lower their weapons for one second. Dulay pulled his shorts back up, picked up his

 

ID card and strolled into the compound, stopping to allow a small group of soldiers

 

on their morning run to pass. Nodding a brief acknowledgement to the commanding

 

officer who led them, he continued onwards to the distinctive black steel building a

 

few hundred yards away. It was a symbolic structure, purposely designed to be very

 

different from the other buildings on site; the military wanted the building to

 

scream exclusivity and accomplishment, they wanted visiting soldiers and recruits

 

to desperately want to be part of the few who were elite enough to be part of the

 

unit it housed and their recent but already legendary history. Their wishes had come

 

true as the building had already spawned plenty of folklore, rumours and tall tales

 

that helped build on the myth of the agents who called it home. Dulay swiped his

 

ID at the entrance, the electronic lock acknowledging him as the most recent

 

addition to the club and his right to enter. As it did so the door slid smoothly open

 

and he entered the barracks for the elite soldiers of the European Union Terrorist

 

Task Force, known worldwide simply as the TTF. Thirty minutes later and Dulay was showered and dressed in camouflage cargo

 

trousers and a black t-shirt, waiting in briefing room number four for General

 

Haven. As he stood alone he felt the familiar mixture of excitement and trepidation

 

that he had regularly been experiencing since he first signed up for the TTF

 

selection process. It had been a whirlwind eighteen months in which he had found

 

himself constantly challenged and pushed, discovering more and more about

 

himself as he progressed. In essence the principles of the unit went against

 

everything he had previously experienced. Unlike traditional soldiers TTF agents

 

were more often than not sent out in the field as lone wolves, covertly investigating

 

and infiltrating terrorist organisations before attempting to annihilate them from the

 

inside. Backed with cutting-edge technology and the best training available, they

 

were a lethal force that had helped the European Union strike countless of telling

 

blows against its terrorist enemies.

 

It was the lone nature of the role that Dulay had on occasion struggled with;

 

previously he had been in the French Army and then the French special forces

 

division, the RPIMa (Regiment de Parachutistes d'Infanterie de Marine) and had

 

never worked in teams of less than six people. He had grown accustomed to the rapport of a group of men working together for a common goal and he enjoyed the

 

banter and the team spirit. The feeling of someone watching his back had always

 

been a great comfort to him and it was still taking him time to adjust to the single

 

operative mentality, unable to trust anyone. It was something which went against

 

his natural instinct to see the good in people. Many agents had had the same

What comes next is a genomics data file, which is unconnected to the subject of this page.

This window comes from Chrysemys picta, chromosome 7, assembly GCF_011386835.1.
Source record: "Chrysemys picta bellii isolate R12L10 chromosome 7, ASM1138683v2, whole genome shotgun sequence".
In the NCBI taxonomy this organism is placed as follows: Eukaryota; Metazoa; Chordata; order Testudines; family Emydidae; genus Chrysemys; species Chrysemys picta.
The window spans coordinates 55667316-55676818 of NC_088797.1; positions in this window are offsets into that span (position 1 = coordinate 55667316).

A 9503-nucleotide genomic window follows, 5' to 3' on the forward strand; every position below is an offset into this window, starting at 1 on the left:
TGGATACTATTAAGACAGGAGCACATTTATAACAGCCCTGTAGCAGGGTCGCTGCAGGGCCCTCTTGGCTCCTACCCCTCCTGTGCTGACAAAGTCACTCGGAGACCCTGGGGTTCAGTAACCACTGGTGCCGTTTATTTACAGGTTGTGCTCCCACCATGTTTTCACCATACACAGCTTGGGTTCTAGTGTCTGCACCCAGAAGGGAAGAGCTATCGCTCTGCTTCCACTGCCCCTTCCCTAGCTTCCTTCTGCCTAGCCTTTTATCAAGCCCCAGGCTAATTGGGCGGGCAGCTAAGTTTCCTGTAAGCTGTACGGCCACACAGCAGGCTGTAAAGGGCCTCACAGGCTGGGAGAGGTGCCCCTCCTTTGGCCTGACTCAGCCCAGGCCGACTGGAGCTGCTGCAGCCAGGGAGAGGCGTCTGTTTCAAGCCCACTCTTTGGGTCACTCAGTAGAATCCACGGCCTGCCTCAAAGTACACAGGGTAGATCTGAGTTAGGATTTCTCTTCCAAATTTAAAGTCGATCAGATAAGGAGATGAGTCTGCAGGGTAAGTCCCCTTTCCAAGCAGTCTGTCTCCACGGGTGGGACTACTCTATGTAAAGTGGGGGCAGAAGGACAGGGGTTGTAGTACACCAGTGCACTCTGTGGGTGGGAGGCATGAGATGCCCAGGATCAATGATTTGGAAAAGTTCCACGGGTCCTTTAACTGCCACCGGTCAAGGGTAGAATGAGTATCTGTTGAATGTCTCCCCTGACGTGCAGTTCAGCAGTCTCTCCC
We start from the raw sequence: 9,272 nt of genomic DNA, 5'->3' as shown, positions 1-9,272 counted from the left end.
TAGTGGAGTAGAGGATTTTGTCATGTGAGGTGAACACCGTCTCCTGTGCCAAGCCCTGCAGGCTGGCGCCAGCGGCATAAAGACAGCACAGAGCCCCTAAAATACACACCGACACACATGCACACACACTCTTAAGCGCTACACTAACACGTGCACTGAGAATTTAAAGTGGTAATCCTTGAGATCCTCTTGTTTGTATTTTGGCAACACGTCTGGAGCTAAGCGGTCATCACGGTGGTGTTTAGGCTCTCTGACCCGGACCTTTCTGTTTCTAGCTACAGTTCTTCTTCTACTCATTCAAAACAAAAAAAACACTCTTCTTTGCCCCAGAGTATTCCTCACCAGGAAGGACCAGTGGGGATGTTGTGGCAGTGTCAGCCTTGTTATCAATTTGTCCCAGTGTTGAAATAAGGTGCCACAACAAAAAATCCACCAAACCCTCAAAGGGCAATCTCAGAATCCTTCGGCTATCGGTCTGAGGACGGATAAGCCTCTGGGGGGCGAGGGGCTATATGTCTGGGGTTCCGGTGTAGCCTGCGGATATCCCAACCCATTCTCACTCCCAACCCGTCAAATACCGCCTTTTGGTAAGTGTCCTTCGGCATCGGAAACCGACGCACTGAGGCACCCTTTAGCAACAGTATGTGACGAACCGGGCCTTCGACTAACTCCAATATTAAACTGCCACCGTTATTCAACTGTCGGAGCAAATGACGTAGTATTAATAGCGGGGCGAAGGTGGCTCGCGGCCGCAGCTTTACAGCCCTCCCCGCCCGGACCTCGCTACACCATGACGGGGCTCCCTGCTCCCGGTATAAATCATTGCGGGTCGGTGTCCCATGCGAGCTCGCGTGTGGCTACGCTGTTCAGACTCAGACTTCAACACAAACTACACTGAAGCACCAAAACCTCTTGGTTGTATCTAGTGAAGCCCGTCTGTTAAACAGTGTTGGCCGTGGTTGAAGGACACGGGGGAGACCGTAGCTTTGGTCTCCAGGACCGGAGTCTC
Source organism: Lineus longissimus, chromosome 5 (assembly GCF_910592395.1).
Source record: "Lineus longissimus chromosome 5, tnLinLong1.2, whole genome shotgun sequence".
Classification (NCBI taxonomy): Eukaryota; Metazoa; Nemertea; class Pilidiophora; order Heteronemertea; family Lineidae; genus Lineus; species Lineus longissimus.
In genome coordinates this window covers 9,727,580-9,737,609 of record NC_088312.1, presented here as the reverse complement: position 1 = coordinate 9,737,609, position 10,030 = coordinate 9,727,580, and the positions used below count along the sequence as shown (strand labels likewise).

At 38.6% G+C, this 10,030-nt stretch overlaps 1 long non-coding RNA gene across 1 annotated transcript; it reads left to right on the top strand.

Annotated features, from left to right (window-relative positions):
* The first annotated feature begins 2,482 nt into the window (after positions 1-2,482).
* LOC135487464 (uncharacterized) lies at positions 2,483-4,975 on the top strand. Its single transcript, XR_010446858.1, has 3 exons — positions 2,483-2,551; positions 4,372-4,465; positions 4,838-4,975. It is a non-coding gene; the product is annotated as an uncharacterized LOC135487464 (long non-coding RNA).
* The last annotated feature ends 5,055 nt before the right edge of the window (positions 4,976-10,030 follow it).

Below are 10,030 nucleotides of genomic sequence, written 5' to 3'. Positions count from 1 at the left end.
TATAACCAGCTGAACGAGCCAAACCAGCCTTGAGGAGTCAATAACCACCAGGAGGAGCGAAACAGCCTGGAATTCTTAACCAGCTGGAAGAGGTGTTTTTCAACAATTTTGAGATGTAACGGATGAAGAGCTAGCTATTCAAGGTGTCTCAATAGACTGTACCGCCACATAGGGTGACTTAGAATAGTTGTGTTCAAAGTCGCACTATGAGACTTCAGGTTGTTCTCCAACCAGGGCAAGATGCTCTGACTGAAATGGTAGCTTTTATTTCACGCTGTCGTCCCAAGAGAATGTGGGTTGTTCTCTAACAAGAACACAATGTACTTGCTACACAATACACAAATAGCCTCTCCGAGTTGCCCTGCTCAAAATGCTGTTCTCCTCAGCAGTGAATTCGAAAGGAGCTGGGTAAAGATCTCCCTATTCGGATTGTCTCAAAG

problem in the past and so as part of the training process they were now forced into

 

spending days and days in isolation; it was the only part of the training Dulay had

 

not enjoyed, the only area he had not excelled in, often finding himself locked in

 

battles against the memory of his father’s critical voice. It had been a draining

 

experience but he had passed the constant tests, though at what cost he wasn’t quite

 

sure yet; he had certainly reopened some mental wounds that he would have rather

 

have forgotten forever.

 

Coughing nervously, he scratched at the small but almost permanent

 

indentation in his palm from the DNA test, finding his mind wandering away from

 

any positive thoughts about the meeting and toward the negatives; what if it had

 

been decided that he was unfit to be in the unit after his most recent evaluation?

 

What if they’d decided to re-assign him back to his old unit? He had heard rumours

 

that the French forces were struggling in Algeria again and he had even heard whispers they were close to being overrun. Perhaps they were calling back all

 

soldiers assigned to the EU in order to bolster their forces?

 

Another nervous cough escaped his throat as he stared at the thick steel

 

door, waiting for General Haven, commander of the TTF and the man responsible

 

for Dulay’s new standing as an elite agent, to make his entrance. They had first met

 

nearly two years ago when the General had been visiting the RPIMa during an

 

evaluation for the top brass of the EU who were responsible for the combined

 

military forces. Dulay, one of the fittest and most proficient men in his unit had

 

been chosen by his superior to put on a show on the obstacle course and shooting

 

range; later that evening Haven had sought out Dulay in the barracks and informed

 

him that he was going to be entered for the TTF selection process and that he would